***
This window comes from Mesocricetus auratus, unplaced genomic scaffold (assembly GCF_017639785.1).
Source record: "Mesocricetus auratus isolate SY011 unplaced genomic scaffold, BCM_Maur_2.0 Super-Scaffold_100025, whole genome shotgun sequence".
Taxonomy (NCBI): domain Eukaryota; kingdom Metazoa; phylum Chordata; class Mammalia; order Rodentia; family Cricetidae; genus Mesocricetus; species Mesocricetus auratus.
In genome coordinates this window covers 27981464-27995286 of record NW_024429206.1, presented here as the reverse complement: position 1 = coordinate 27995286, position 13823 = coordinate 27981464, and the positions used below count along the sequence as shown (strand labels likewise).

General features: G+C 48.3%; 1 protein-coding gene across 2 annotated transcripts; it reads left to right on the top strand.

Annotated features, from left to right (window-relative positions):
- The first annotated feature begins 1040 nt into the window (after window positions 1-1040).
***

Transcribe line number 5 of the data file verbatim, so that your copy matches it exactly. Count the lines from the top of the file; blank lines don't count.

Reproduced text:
General features: G+C 48.3%; 1 protein-coding gene across 2 annotated transcripts; it reads left to right on the top strand.